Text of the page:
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jazz saved my life?

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paul desmond's unmistakeable alto somehow means this album never elevates itself above time out/time further out sound... a laudable attempt to take jazz eastwards in the 60s but it falls prey to cliche to me.

still, enjoyable.

61KUCs1pIeL._SS500_.jpg

oh yes, also, SUN RA ARKESTRA.

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jazz players in here feel free to comment on this:

been reading Barthes' Camera Lucida, and what he says about photography being divided into studium and punctum - studied, cultured, intentional setting on the one hand and the punctuating detail that reaches out and elevates the photograph - seems to have some relevance in relation to improvisation as well?

take Kind of Blue for example: the studium is the structure, the modal foundation, the setting of the piece, in essence. but what lifts it into greatness is the punctum, the improvisation that rises out of each musician, playing notes that hit the listener perfectly.

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That's true. However, although I don't know Barthes enough to have a relevant point of view, I suspect that he was talking about photography from the spectator's point of view and not as an intentional feature created by the artist, nor a cultural framework. Whereas in jazz it's the actual construct of the bop genre -- taking an often trivial popular theme, playing it once and then improvising for the rest of the track -- that establishes this curious dichotomy, making it at once intimate, personal and universal, timeless. It can seem hard to believe that My Favorite Things wasn't written by Coltrane but is an old Broadway song, the equivalent of a Beyoncé hit or something like that. Miles played a Cindy Lauper song. Yusef Lateef took a theme from a cheesy Hollywood movie and made it into a jazz classic. All this through re-appropriation and deconstruction and improvisation. This analogy with Barthes reminds me that jazz was the living inspiration that spawned post-modernism in visual art (of which photography played a huge part), which was probably never fully recognised by either parties.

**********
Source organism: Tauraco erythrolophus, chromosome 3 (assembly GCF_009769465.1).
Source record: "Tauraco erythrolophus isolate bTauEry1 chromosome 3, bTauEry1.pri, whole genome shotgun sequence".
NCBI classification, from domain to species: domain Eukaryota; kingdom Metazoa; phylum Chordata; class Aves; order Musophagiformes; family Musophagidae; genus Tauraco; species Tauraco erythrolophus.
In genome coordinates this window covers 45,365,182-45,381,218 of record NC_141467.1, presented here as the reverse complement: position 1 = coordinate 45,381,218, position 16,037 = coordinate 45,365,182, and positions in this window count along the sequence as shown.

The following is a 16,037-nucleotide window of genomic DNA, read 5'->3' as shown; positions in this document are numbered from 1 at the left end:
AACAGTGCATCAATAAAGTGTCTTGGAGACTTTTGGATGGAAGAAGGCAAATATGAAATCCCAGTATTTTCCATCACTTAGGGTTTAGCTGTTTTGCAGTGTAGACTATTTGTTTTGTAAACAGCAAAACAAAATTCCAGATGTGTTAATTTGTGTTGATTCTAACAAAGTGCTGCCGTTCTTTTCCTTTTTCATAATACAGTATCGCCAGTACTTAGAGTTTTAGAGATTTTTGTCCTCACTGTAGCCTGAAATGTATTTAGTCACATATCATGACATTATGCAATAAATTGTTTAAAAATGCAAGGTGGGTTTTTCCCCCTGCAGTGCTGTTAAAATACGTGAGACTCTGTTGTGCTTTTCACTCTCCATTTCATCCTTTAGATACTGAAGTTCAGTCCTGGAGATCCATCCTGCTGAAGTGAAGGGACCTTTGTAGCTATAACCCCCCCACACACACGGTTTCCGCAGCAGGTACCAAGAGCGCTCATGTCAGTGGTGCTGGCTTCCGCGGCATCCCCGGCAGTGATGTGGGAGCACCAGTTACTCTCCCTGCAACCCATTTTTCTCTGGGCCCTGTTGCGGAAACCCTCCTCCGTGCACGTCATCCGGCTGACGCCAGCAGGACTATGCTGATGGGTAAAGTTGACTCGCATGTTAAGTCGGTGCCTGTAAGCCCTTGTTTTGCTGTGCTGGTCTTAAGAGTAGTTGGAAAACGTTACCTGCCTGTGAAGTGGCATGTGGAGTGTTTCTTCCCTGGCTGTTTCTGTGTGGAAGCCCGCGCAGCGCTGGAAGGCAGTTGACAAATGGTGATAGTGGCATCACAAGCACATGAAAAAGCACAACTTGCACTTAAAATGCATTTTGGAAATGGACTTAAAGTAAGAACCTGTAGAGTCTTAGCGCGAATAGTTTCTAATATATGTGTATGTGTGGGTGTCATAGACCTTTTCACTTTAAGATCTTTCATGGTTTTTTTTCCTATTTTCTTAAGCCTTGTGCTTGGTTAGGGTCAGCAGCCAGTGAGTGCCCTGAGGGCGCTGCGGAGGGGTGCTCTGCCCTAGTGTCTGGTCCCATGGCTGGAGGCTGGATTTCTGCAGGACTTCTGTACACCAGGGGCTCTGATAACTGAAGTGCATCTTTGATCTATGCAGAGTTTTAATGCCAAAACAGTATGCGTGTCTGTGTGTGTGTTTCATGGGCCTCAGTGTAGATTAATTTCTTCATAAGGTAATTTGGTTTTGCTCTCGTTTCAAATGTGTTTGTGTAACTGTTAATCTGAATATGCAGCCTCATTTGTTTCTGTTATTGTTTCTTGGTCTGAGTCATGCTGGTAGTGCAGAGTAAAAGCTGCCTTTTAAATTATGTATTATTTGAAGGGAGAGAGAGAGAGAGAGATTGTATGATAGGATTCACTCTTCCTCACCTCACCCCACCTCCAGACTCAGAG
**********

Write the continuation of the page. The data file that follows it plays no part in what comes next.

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haha you crazy kids. i don't think you need to come up with some crazy french philosophy jargon to substitute for more relevant concepts like "composition" and "improvisation." on the downside, they don't make jazz listeners feel smarter.

also bebop was not the first subgenre of jazz that used pop standards as source material - it was common during the swing era (when jazz was actually popular)

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^ you don't, and it doesn't make you smarter/a better musician, but i just like extending concepts beyond their usual medium or scope to see how it holds together. i have a sneaking suspicion concepts in different fields all come from the same set of perspectives(?), only applied across different media, and so that's how i approach my various interests...

again i agree it doesn't make you any better a musician, and i really don't care how smart jazz listeners/players feel when they have all these concepts sitting inside their arse, as long as they play good. but i like working with musicians who have a hold of concepts as well as tunes.